By Julio P. Yap Jr.
Among the income-generating crops in the country is pineapple, particularly the Queen variety which has a vast potential in the local and international markets.
Because of these, an increasing number of farmers, particularly the marginalized, have started to focus on pineapple farming, particularly the Queen pineapple.
Records from Philippine Statistics Authority showed that pineapple production during the period of October to December 2018 posted an increment of 1.0 percent, reaching 706.46 thousand metric tons from 699.22 thousand metric tons in the same period of the previous year, where almost two-thirds or 64.2 percent of total pineapple production came from Northern Mindanao.
SOCCSKSARGEN came next with 30.0 percent share to the total pineapple production, while Bicol Region contributed 2.1 percent.
The production of Queen pineapple is expected to increase with the development of a propagation protocol and corresponding planting system which was done by the Visayas State University (VSU), in cooperation with the Camarines Norte State College and the Department of Agriculture Regional Field Office V.
These were the outputs of a program dubbed “Enhancing the productivity and marketability of Queen pineapple” which was funded by the Philippine Council for Agriculture, Aquatic and Natural Resources Research and Development of the Department of Science and Technology (DOST-PCAARRD).
The somatic embryogenesis protocol is an alternative technique for rapid mass propagation of quality Queen pineapple planting materials.
The protocol involves the use of suckers and crowns explants to produce true-to-type planting materials.
With somatic embryogenesis, one explant is expected to produce up to 10,000 plantlets of the Queen pineapple, compared with only 5 to 10 planting materials derived from one plant through the conventional propagation materials such as suckers, crowns, and slips.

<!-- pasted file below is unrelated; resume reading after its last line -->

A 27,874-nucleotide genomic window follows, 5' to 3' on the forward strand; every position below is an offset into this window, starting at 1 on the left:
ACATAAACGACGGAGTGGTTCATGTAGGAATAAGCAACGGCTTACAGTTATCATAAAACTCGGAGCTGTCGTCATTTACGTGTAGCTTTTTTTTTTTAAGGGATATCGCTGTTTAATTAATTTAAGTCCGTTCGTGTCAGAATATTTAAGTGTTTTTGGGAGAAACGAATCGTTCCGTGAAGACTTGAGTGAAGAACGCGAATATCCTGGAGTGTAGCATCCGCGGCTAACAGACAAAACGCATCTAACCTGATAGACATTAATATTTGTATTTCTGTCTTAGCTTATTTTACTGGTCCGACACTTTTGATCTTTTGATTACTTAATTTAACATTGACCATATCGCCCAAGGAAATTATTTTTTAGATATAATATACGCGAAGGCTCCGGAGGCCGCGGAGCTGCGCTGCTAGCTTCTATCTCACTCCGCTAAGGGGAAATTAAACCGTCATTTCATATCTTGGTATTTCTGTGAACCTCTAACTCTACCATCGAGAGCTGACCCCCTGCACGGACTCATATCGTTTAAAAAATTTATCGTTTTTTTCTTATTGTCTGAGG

This technology is also considered a promising intervention as it can produce ready-to-plant seedlings eight months earlier than the traditional propagation.
Through the propagation protocol, a total of 12,500 potted Queen pineapple seedlings were produced.
Another output of the program is the optimization of planting density and intercropping system for the Queen pineapple variety.
Based on initial results, the combination of fertilizer recommended rate (298-70-315 kilograms per hectare (kg/ha) nitrogen, phosphorus, and potassium) for Queen pineapple, and planting density of 300 plants/ha (100cm x 50cm x 30cm planting distance) produced the highest fruit yield of 61 metric tons per hectare (MT/ha) in monocropping system in Leyte.
This represents some 203 percent increase in the national average of Queen pineapple yield at 30 MT/ha.
In Camarines Norte, as much as P118,841 per hectare can be earned in a Queen pineapple plantation with planting density of 300 plants/ha applied with fertilizer which is based on soil analysis.
PCAARRD says this was a result of a cost and return analysis conducted in the province.
In terms of applying the intercropping system, a 157 percent increase in yield or 47 MT/ha of Queen Pineapple was observed in the province of Leyte, where the plantation was intercropped with coconut.
On the other hand, production of Queen pineapple suckers as planting material and leaf as basis of fiber yield was assessed in an intercropped field.
The results showed that 14 suckers per plant was the highest average obtained in a field intercropped with coconut.
Late last year, the Visayas Consortium for Agriculture, Aquatic and Natural Resources Program’s (ViCAARP) Farms and Industry Encounters through the Science and Technology Agenda (FIESTA) on Queen Pineapple conducted a technology forum cum media conference at the VSU Convention Center in Baybay, Leyte.
FIESTA is PCAARRD’s platform for research and development results utilization.
It aims to promote science and technology and its products towards providing competitive and profitable business ventures for the micro, small, and medium enterprises (MSMEs) in the agriculture, aquatic, and natural resources sectors of the country.
This appeared in Agriculture Monthly’s April 2019 issue.